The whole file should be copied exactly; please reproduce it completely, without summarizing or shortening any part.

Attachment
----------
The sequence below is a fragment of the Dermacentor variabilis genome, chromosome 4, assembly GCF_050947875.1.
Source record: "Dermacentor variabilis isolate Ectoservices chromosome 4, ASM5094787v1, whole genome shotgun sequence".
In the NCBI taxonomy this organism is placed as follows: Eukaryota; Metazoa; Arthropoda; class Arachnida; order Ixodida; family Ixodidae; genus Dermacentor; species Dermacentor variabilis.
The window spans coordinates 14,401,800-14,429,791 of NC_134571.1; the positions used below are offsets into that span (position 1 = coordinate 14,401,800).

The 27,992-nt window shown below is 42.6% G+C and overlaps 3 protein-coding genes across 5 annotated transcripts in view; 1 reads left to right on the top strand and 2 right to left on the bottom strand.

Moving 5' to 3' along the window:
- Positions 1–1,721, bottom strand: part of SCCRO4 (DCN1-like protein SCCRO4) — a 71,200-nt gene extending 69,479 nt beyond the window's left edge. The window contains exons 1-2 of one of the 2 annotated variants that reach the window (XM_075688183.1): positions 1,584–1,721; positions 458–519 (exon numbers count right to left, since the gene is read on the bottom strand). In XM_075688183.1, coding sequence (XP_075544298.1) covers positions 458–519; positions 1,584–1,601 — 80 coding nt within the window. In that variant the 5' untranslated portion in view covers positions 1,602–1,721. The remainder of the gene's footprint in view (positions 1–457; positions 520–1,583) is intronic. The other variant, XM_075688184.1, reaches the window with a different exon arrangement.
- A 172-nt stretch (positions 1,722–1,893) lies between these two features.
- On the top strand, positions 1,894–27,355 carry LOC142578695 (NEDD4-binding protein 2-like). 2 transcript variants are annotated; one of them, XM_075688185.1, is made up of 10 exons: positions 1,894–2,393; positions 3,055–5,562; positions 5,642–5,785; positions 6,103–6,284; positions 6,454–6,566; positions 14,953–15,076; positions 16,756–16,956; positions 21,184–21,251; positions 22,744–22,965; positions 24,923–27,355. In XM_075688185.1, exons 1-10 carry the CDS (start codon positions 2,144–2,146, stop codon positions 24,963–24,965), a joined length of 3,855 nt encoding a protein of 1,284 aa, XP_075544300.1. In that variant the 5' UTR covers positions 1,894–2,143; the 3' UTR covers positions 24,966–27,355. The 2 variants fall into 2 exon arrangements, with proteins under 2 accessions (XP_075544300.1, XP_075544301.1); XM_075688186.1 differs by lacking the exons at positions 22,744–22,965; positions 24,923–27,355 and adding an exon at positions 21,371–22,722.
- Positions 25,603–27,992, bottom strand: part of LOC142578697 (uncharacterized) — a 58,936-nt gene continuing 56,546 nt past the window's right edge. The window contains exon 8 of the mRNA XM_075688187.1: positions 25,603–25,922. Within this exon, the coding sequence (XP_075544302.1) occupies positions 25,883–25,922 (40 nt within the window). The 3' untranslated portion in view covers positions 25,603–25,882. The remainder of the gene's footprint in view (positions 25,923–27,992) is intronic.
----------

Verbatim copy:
The sequence below is a fragment of the Dermacentor variabilis genome, chromosome 4, assembly GCF_050947875.1.
Source record: "Dermacentor variabilis isolate Ectoservices chromosome 4, ASM5094787v1, whole genome shotgun sequence".
In the NCBI taxonomy this organism is placed as follows: Eukaryota; Metazoa; Arthropoda; class Arachnida; order Ixodida; family Ixodidae; genus Dermacentor; species Dermacentor variabilis.
The window spans coordinates 14,401,800-14,429,791 of NC_134571.1; the positions used below are offsets into that span (position 1 = coordinate 14,401,800).

The 27,992-nt window shown below is 42.6% G+C and overlaps 3 protein-coding genes across 5 annotated transcripts in view; 1 reads left to right on the top strand and 2 right to left on the bottom strand.

Moving 5' to 3' along the window:
- Positions 1–1,721, bottom strand: part of SCCRO4 (DCN1-like protein SCCRO4) — a 71,200-nt gene extending 69,479 nt beyond the window's left edge. The window contains exons 1-2 of one of the 2 annotated variants that reach the window (XM_075688183.1): positions 1,584–1,721; positions 458–519 (exon numbers count right to left, since the gene is read on the bottom strand). In XM_075688183.1, coding sequence (XP_075544298.1) covers positions 458–519; positions 1,584–1,601 — 80 coding nt within the window. In that variant the 5' untranslated portion in view covers positions 1,602–1,721. The remainder of the gene's footprint in view (positions 1–457; positions 520–1,583) is intronic. The other variant, XM_075688184.1, reaches the window with a different exon arrangement.
- A 172-nt stretch (positions 1,722–1,893) lies between these two features.
- On the top strand, positions 1,894–27,355 carry LOC142578695 (NEDD4-binding protein 2-like). 2 transcript variants are annotated; one of them, XM_075688185.1, is made up of 10 exons: positions 1,894–2,393; positions 3,055–5,562; positions 5,642–5,785; positions 6,103–6,284; positions 6,454–6,566; positions 14,953–15,076; positions 16,756–16,956; positions 21,184–21,251; positions 22,744–22,965; positions 24,923–27,355. In XM_075688185.1, exons 1-10 carry the CDS (start codon positions 2,144–2,146, stop codon positions 24,963–24,965), a joined length of 3,855 nt encoding a protein of 1,284 aa, XP_075544300.1. In that variant the 5' UTR covers positions 1,894–2,143; the 3' UTR covers positions 24,966–27,355. The 2 variants fall into 2 exon arrangements, with proteins under 2 accessions (XP_075544300.1, XP_075544301.1); XM_075688186.1 differs by lacking the exons at positions 22,744–22,965; positions 24,923–27,355 and adding an exon at positions 21,371–22,722.
- Positions 25,603–27,992, bottom strand: part of LOC142578697 (uncharacterized) — a 58,936-nt gene continuing 56,546 nt past the window's right edge. The window contains exon 8 of the mRNA XM_075688187.1: positions 25,603–25,922. Within this exon, the coding sequence (XP_075544302.1) occupies positions 25,883–25,922 (40 nt within the window). The 3' untranslated portion in view covers positions 25,603–25,882. The remainder of the gene's footprint in view (positions 25,923–27,992) is intronic.